1. How can I remove contacts that have no address from a mailing list?

Create a search criterion which searches on a Contact field. The field to search is Pref Street A (the street address of the contact’s preferred address). Then choose the search relationship is null. This finds all contacts who have no street address. Click the Reverse the search checkbox to find the contacts who do have a mailing address. You can save this single search criterion as a group, to be used in other searches or, since it is just a single fairly simple search criterion, include this box into other searches as required. If you already have a search that produces a list of people to receive a mailing, use this new search criterion by connecting it (with an and connector) to the criterion that produces your mailing list.

2. When I click the expansion icon for a contact, why don’t all of a contact’s donations show?

Expansion control fields in the contacts list allow you to specify how far back in time Sumac should look when gathering data to show in the expansion. The default is 24 months, so when you expand a contact, only the last 24 months of data are displayed. If you change the number from 24 to, say, 60 months, you see more information when you click the expansion icon.

3. Should I use the Inactive checkbox in contact records to indicate that someone is no longer a member?

Generally you should not use the inactive checkbox to indicate that a membership is no longer current. If a member contact lapses, then there would be no current membership record for the contact which, by its absence, indicates that the contact is no longer a member. The Inactive checkbox indicates no further relationship of any sort is likely with a contact. But a lapsed member may become a member again in the future, or may even be a current donor or attend current events.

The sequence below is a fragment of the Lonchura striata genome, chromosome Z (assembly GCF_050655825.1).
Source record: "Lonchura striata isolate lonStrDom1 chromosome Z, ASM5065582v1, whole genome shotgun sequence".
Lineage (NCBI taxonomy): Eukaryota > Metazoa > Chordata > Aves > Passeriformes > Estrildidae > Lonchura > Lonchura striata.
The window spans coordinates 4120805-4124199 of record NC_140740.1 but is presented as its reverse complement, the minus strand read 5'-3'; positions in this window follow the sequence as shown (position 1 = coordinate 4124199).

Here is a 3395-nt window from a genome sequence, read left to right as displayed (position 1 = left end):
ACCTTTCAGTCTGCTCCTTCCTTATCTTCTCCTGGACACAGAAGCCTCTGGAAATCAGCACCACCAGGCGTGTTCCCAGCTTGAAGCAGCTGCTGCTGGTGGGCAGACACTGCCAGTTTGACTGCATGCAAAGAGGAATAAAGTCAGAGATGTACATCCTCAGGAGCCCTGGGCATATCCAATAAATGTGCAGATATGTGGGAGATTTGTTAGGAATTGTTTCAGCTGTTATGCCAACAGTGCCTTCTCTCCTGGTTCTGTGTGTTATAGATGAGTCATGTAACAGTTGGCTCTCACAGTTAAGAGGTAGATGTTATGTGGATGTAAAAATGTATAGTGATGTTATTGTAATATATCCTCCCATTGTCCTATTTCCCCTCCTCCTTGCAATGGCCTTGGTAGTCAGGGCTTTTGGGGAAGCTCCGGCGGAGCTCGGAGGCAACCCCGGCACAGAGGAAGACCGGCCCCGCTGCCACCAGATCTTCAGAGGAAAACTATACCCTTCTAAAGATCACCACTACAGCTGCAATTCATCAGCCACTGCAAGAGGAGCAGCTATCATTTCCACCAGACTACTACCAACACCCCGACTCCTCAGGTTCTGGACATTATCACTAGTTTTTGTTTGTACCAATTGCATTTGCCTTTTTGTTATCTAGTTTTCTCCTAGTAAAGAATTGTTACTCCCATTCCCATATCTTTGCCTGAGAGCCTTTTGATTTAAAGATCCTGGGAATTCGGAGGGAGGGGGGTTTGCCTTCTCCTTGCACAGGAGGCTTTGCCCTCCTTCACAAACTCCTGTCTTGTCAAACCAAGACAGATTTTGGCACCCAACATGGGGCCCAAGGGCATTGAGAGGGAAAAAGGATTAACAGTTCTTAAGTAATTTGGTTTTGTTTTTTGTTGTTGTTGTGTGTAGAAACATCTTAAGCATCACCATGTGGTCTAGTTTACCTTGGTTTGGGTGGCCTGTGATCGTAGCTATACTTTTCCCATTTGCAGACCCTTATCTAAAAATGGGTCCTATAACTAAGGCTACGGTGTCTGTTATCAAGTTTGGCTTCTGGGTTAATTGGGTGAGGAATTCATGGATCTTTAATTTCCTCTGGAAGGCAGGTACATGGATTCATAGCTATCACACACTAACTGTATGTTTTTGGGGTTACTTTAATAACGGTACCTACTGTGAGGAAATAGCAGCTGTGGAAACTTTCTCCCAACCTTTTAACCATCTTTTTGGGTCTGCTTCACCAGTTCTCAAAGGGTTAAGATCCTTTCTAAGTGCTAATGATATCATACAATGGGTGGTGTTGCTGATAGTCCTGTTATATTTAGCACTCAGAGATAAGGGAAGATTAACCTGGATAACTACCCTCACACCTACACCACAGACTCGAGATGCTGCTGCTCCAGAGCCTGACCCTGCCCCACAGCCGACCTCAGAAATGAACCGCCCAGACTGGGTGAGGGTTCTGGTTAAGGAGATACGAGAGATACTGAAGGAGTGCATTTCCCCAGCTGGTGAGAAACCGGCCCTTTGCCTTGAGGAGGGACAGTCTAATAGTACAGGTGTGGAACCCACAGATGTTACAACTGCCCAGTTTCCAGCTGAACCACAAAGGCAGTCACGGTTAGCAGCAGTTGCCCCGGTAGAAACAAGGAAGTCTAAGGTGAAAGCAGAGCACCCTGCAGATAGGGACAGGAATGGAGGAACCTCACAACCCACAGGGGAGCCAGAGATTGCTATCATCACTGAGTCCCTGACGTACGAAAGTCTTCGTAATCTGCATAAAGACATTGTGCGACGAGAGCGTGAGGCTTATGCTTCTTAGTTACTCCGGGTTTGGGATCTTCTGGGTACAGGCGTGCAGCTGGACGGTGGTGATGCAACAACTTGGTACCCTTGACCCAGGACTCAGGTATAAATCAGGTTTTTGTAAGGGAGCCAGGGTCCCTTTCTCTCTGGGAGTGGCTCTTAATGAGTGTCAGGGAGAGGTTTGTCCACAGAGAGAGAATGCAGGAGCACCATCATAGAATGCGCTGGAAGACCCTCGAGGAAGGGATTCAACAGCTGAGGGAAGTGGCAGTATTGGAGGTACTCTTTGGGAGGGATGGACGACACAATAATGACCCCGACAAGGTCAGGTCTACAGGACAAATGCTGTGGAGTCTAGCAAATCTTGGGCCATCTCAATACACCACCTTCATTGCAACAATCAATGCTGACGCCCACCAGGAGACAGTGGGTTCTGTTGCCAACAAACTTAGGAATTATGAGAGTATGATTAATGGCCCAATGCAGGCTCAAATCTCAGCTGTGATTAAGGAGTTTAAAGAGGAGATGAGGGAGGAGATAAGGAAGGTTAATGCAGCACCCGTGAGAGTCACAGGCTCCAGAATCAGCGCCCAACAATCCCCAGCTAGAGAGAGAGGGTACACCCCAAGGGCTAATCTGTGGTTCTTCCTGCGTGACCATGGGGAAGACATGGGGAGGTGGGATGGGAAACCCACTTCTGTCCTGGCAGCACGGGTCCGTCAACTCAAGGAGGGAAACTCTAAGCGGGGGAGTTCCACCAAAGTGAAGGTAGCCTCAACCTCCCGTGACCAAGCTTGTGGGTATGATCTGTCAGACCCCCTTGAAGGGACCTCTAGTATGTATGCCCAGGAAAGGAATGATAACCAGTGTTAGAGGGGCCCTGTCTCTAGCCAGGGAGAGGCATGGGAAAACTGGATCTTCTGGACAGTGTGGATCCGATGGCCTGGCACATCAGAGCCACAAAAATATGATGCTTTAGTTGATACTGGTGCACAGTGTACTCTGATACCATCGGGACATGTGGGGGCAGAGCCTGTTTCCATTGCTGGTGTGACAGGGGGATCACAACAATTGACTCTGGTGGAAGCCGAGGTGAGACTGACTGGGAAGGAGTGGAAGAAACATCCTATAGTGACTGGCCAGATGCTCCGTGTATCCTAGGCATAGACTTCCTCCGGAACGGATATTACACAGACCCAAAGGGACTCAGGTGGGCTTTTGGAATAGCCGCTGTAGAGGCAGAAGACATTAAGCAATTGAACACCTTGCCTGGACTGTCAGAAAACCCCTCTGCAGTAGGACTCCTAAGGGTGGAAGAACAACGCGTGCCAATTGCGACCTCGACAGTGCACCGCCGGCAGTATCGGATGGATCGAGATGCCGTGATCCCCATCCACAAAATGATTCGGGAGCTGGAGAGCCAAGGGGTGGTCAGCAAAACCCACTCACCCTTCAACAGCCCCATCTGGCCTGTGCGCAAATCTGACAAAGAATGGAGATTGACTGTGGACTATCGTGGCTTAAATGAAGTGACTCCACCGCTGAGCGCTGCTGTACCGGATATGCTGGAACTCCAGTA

4. How should I record organizations with multiple contacts?

The best way to record this is:
  1. Create a contact record for the organization itself, with no particular individual’s name in it. Give this contact record a gender of organization.
  2. Create a contact record for each of the people associated with the organization. Then enter relations that relate the individuals to the organization. You may want to use relations that provide useful information. For example, if the organization is a school, you might want three or four relation types like “is teacher at/has teacher”, “is primary contact for/has primary contact”, “is principal at/has principal”, “is billing contact at/has billing contact”. Since relations can be searched, you will then be able to do a search like “Find all people who are principals at a school”.
The advantage to this approach is that it does not mix up an organization and individuals within one contact record (is this phone number for the person or the organization?). It also defines the organization independently of any individuals that work there.
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